Tactical Philanthropy is currently covering the Grantmakers for Effective Organizations conference with the help of a blog team. This is a guest post by Victoria Vrana of Venture Philanthropy Partners.
By Victoria Vrana
I just left the fantastic session designed and moderated by the Monitor Institute and members of the Community of Practice of funders supporting networks with the not nearly exciting enough name of “The Funder’s Role in Networks”.
The session was appropriately structured to facilitate small group conversations around six different aspects of funding networks including social network mapping and measuring effectiveness of networks. My biggest frustration was not participating in all six conversations at once, but I will rely on the network to share information after the session. (Participants were encouraged to participate in an online community of practice at wiserearth.org called the Network of Network Funders and the site Working Wikily also has a lot of great resources on this topic).
I left the session with a huge desire to delve deep into some reading, research and conversation to more clearly differentiate between networks and communities, movements and alliances, community organizers and “network weavers”. My gut, and my experience with both social change movements and networks, tells me there are very clear differences, although in today’s session and in other conversations at GEO, I’m not always seeing those differences clearly defined.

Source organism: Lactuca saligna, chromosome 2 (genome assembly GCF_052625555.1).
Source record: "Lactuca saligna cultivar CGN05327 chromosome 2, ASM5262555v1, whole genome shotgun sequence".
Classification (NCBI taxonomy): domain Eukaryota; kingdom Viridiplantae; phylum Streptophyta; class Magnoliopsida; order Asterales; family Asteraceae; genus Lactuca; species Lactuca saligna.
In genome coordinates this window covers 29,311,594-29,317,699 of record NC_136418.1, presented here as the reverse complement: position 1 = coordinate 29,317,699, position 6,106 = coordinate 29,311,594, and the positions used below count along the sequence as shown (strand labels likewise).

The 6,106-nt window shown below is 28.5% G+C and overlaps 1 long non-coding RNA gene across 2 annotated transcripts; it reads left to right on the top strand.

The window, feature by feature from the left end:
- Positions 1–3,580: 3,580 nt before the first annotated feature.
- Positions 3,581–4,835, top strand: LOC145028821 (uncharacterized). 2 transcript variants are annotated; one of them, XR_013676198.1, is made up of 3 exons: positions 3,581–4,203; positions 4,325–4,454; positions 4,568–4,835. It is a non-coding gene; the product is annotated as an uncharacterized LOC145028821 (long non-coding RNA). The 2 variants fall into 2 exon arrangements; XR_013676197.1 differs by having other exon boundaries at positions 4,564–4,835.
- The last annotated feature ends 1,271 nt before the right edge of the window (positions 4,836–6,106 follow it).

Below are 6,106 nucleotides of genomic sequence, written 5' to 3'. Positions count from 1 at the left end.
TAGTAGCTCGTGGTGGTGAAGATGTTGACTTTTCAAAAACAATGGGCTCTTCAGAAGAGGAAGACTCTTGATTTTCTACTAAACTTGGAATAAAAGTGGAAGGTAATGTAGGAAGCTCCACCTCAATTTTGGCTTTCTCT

And I think we do need to define the types of efforts we are catalyzing, supporting, and scaling very tightly, because each requires specific talent, tools, strategies, and success metrics.
Take scale or growth. In this morning’s plenary, we heard about two very different kinds of scale from Bill Strickland of the Manchester Bidwell Corporation and Angelica Salas of the Coalition for Human Immigrant Rights of Los Angeles. Mr. Strickland is clearly beginning to scale his centers and programs, nationally and regionally. He has traditional needs for growth capital, a business plan, and a financial model for rapid and large scale growth. Ms. Salas is engaged in both building a network, in this case, a coalition of organizations and efforts that are truly the background of a large scale social movement with very clear advocacy targets. Two kinds of “scale” or growth, but perhaps in need of different kinds of supports.
My fellow blog team member, Phil Buchanan of the Center for Effective Philanthropy, asked in his recent post, “Has Anything Really Changed in Philanthropy?” I do think a network is different from a community or movement, but I’m not sure I’m always hearing those distinctions in some of these conversations. We must be careful that “investing in networks” doesn’t become just the jargony new way to talk about investing in community building, and “network weavers” doesn’t become the sexy label for community organizers. Both kinds of efforts are ultimately needed, and are essential for supporting transformation in our communities – in real life, or our “communities of practice.”